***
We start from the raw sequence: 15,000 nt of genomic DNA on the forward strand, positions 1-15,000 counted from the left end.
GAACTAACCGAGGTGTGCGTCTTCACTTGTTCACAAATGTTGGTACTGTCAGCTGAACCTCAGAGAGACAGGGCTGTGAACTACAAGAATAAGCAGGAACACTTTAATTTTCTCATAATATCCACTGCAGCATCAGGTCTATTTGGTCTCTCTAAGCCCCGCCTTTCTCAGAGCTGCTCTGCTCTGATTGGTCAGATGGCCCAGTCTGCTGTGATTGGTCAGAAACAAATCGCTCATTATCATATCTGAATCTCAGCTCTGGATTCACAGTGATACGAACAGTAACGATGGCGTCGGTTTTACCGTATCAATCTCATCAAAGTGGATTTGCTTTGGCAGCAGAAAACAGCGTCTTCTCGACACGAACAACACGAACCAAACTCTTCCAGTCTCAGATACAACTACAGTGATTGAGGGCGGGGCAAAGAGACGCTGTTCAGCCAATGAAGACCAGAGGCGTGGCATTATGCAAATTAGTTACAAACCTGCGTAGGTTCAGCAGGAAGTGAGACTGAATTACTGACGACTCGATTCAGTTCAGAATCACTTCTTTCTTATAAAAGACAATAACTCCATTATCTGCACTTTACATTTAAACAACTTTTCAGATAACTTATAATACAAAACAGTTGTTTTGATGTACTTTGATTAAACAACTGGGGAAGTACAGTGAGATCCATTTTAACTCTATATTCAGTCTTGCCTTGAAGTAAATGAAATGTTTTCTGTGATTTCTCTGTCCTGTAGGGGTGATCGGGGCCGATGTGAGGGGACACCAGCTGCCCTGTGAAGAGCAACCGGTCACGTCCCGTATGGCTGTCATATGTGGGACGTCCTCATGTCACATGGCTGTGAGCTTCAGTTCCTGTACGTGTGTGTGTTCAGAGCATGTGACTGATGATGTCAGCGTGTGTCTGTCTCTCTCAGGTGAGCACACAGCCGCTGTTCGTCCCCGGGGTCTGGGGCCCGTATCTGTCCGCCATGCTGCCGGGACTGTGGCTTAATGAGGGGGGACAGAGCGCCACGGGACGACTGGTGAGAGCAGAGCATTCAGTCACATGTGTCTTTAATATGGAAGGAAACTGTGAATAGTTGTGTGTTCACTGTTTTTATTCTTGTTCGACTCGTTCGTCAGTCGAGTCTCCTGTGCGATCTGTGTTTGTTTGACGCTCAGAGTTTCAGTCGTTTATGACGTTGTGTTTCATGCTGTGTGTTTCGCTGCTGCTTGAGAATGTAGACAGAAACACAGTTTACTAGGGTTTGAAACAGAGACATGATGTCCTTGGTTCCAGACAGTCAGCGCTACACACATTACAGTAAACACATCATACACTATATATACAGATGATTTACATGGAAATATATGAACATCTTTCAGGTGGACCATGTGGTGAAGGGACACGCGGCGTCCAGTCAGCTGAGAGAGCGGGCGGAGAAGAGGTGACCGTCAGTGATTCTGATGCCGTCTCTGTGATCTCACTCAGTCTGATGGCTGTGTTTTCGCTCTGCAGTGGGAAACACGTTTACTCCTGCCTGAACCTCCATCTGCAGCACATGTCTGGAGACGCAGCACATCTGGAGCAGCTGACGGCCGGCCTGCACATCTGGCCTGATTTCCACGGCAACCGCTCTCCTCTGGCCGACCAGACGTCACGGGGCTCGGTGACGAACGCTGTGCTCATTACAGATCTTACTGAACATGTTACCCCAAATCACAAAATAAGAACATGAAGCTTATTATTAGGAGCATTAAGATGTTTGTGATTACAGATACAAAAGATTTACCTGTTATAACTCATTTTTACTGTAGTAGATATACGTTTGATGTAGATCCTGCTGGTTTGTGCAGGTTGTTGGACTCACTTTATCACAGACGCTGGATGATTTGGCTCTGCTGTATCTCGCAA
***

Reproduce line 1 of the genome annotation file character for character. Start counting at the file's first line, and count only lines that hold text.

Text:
We start from the raw sequence: 15,000 nt of genomic DNA on the forward strand, positions 1-15,000 counted from the left end.